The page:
Olympic Track Results 2012: U.S. Men Shockingly Lose 28-Year Grip on 400 Meters

Dan HopeContributor IIIAugust 5, 2012

LONDON, ENGLAND - AUGUST 04:  Lashawn Merritt of the United States pulls out with an hamstring injury in the Men's 400m Round 1 Heats on Day 8 of the London 2012 Olympic Games at Olympic Stadium on August 4, 2012 in London, England.  (Photo by Streeter Lecka/Getty Images)
Streeter Lecka/Getty Images

The first two rounds of Olympic competition in the men’s 400-meter dash could not have gone much worse for the three U.S. runners in the event: LaShawn Merritt, Tony McQuay and Bryshon Nellum. As a result, the United States will have no participant in the 400 final, an event that has been won by a U.S. man in every Olympic Games since 1984.

The only other Olympic 400-meter dash final that has ever been run without a U.S. runner was at the 1980 Moscow Games, which the U.S. boycotted. In an event that the United States has dominated like no other, this is certainly a low point for the U.S. men’s track and field team.

LaShawn Merritt, the defending Olympic champion, came into the Games having run the world’s two fastest times this year, and was the pre-Games favorite. However, during Friday’s first round of heats, Merritt was forced to pull out of the race due to a hamstring injury, dealing a devastating blow to the United States’ chances of winning their eighth consecutive gold in the 400.

Even without Merritt, the U.S. was still expected to have a finalist in Tony McQuay, who came into the Games with three of the year’s top 11 times. McQuay, however, had a very disappointing race in the semifinals, finishing with a time of 45.31 seconds, .82 seconds off his best time this year, and only tied for the 14th-fastest semifinal time.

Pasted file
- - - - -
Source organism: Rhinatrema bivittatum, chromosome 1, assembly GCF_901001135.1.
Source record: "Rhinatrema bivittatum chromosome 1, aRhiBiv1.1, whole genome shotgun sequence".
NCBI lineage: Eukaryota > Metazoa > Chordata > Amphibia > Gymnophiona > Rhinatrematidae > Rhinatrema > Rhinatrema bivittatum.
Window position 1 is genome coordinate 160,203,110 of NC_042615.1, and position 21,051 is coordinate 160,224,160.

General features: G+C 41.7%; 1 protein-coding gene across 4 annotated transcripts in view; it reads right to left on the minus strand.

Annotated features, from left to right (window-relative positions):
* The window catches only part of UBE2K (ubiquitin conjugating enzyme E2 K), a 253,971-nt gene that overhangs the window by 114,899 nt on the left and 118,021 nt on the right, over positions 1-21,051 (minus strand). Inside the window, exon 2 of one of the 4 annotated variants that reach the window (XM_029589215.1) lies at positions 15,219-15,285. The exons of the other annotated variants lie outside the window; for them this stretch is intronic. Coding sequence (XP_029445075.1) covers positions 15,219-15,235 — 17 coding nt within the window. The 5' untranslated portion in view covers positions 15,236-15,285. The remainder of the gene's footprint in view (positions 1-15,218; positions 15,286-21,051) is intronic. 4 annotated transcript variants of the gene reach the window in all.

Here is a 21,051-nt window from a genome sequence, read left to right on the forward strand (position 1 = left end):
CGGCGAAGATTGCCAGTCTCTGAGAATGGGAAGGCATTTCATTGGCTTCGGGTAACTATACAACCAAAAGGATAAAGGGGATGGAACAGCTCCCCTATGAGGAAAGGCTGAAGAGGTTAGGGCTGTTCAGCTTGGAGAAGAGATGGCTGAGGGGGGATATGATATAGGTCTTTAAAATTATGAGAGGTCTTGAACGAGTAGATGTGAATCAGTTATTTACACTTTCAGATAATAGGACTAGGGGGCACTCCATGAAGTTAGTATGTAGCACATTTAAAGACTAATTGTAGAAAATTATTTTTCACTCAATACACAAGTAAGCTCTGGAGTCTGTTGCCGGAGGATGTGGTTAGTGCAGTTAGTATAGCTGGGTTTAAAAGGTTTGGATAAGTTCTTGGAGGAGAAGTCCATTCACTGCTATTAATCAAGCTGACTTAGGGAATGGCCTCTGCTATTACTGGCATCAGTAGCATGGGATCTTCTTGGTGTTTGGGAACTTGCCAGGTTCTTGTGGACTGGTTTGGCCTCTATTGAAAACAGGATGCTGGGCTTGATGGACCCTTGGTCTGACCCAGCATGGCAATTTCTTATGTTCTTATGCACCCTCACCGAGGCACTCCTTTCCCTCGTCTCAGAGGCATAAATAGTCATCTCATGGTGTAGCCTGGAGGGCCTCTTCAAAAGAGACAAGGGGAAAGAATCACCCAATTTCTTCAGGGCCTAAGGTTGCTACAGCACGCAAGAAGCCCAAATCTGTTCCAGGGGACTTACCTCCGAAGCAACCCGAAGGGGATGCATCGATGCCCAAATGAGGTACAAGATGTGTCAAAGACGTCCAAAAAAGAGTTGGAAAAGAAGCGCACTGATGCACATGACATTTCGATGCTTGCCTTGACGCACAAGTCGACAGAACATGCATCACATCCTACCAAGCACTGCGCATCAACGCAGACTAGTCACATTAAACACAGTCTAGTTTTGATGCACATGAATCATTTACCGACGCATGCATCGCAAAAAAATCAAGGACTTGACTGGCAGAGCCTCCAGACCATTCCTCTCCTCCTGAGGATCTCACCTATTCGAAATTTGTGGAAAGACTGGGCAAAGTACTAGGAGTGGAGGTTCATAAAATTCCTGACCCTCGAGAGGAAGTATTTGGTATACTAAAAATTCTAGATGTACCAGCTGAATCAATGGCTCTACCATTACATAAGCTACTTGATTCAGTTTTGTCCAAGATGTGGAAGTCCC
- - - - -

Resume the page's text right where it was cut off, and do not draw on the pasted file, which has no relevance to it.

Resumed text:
McQuay came into the Games as a legitimate medal contender, so this performance was unexpectedly poor. The third U.S. 400 runner, Bryshon Nellum, was considered a long shot to medal, but he gave a valiant effort in the semifinals. However, he came up .24 seconds short of the 44.80 he ran to qualify at the U.S. Olympic Track and Field Trials, and his semifinal time of 45.04 was ninth-fastest, leaving him one place short of qualifying for the final.

The 400-meter title will now be claimed by one of six other nations: Trinidad and Tobago, Grenada, Bahamas, Dominican Republic, Belgium or Australia. For the United States, a nation who has won 20 Olympic 400 titles out of 28 Olympic Games, focus will certainly be placed upon returning to the podium in the event at the 2016 Games.

The U.S. has earned a medal in the 400 in every Olympics they have participated in, except for the 1920 Games and now this year’s Games. Along the way, the U.S. has had many legendary 400-meter champions, including world-record holder Michael Johnson, who won back-to-back titles in 1996 and 2000,

Had it not been for Merritt’s injury, he had a great shot of becoming the second back-to-back Olympic gold medalist in the 400, and extending the United States’ Olympic reign in the 400 to 32 years. At 30 years of age, Merritt may still be a title contender at the 2016 Games, but the U.S. is in serious need of new talent in the race to avoid being shut out again in Rio de Janeiro.

How dominant has the United States been over the years? So dominant that the 72 fastest times ever run in the event have been by U.S. athletes. Furthermore, the 12 fastest 400 runners in world history are all U.S. athletes, and a non-American has never broken 44 seconds in the race.

It appears, however, that the rest of the world has finally started to catch up to the U.S. in the 400. At the 2011 World Championships, Olympic finalist Kirani James of Grenada earned gold, while Merritt was second and no other U.S. athlete made the final.

The United States also has a 28-year reign in the 4x400-meter relay, an event they have not lost since the 1976 Games (but did not compete in at the 1980 Games due to the boycott). That reign, however, is also officially in jeopardy after not putting a single runner in the individual 400 final.

With six of the world’s fastest 14 400 runners this season, the U.S. remains the gold-medal favorites in that event, but they are very likely to be running it without Merritt. This will force McQuay and Nellum to lead a team that still has more depth than any other nation, but will lack a star anchor leg.

To prove that they are still a world power in the 400, the U.S. really needs to win gold in the 4x400 on Friday. Even so, the United States’ dominance of the 400 is officially on hiatus and will be threatened forever if Team USA cannot find the next Johnson, Merritt, Jeremy Wariner or Quincy Watts to win individual gold in the event.

Dan Hope is a Bleacher Report Featured Columnist covering the 2012 Olympic Games. Follow him on Twitter @Dan_Hope.